Does How You Invest Reflect Your Generation?
The way we view our savings and investment reflects when we were born, to a remarkable degree.
Those aged 51 to 70 (Baby-Boomers), for instance, are more likely to feel that they have been particularly lucky with their cash. This generation saved hard for the future, and relied less on loans and credit card borrowing. They’ve also lived through periods of very high interest rates – the Bank of England base rate reached 14.875% in October 1989. They understand that economic performance can be cyclical.
They are likely to have a high proportion of their investment money in the stock market, and put their trust in fund management. Not surprisingly, one of their biggest concerns is low interest rates. Overall, they remain relatively optimistic about the economy.
The Fears of the Young
At the other end of the age range, Millennials are more likely to see the UK’s departure from the EU as a major risk to their investment prospects. By contrast, Generation X, who in age fit between Baby-Boomers and Millennials, see low interest rates as a positive force for good, making mortgages and loans more affordable.
The under-35s are likely to spend considerable time online researching alternatives and consulting multiple sources before making major investment decisions. They also check up on their portfolio more often. Baby-Boomers tend
to feel more able to dabble in shares in markets at home and abroad, while those aged over 70, the so called ‘silent generation’, are also likely to have 80% of their invested money in the stock market.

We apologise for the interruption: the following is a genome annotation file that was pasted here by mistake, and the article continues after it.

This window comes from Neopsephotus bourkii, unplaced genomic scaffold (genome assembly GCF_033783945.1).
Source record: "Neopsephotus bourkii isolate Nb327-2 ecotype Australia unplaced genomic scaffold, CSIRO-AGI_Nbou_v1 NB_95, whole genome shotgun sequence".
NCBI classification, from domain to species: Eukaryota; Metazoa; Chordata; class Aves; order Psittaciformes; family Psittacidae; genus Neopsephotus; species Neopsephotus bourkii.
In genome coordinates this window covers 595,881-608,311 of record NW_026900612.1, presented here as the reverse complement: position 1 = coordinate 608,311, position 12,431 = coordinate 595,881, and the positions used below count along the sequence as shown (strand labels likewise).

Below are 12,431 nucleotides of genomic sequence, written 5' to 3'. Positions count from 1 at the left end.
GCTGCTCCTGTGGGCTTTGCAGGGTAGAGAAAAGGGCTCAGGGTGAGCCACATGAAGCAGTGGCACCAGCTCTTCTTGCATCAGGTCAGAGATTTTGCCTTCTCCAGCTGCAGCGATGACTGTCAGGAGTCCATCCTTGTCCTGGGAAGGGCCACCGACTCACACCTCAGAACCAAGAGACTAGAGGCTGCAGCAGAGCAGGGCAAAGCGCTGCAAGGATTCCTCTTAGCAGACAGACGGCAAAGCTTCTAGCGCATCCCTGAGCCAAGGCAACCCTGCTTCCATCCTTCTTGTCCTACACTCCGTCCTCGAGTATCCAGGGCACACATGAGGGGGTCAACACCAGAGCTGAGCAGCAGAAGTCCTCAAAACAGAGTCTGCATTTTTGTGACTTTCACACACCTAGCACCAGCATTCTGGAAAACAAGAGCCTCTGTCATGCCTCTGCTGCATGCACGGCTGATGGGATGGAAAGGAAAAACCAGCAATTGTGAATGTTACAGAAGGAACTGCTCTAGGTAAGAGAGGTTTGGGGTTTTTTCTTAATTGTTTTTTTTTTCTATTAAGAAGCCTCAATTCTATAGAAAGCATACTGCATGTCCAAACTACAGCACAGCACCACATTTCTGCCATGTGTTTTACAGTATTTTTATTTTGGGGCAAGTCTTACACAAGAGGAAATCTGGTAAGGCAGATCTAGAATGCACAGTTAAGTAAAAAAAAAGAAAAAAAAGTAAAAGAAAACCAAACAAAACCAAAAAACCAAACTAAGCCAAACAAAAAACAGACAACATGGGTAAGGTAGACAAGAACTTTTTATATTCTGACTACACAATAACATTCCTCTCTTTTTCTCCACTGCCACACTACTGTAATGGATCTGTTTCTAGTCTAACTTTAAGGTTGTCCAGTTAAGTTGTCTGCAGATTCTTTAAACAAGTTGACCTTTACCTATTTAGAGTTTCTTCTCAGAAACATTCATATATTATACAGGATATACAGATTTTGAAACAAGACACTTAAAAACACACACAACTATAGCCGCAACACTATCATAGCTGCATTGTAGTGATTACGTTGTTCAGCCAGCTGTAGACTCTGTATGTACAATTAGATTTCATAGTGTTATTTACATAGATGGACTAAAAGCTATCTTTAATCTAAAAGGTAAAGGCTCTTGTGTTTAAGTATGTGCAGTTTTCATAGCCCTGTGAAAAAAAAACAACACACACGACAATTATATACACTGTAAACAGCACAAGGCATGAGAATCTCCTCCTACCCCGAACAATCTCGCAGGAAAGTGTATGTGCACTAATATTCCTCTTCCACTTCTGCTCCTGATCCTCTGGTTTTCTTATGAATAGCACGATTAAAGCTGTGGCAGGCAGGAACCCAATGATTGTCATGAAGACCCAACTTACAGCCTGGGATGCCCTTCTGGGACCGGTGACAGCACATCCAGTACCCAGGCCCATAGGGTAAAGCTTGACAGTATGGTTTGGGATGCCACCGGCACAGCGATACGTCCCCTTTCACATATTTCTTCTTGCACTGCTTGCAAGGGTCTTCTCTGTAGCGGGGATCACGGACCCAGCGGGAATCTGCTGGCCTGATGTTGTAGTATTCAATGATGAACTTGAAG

Whatever your current age, it’s highly likely that your investment goals will change over the years as you go through different stages of your life. No matter what age you are it is vitally important to keep a close eye on your investments and review them regularly.
It is important to take professional advice before making any decision relating to your personal finances. Information within this blog is based on our current understanding of taxation and can be subject to change in future. It does not provide individual tailored investment advice and is for guidance only. Some rules may vary in different parts of the UK; please ask for details. We cannot assume legal liability for any errors or omissions it might contain. Levels and bases of, and reliefs from taxation, are those currently applying or proposed and are subject to change; their value depends on the individual circumstances of the investor. The value of investments can go down as well as up and you may not get back the full amount you invested.
The past is not a guide to future performance and past performance may not necessarily be repeated. If you withdraw from an investment in the early years, you may not get back the full amount you invested. Changes in the rates of exchange may have an adverse effect on the value or price of an investment in sterling terms if it is denominated in a foreign currency.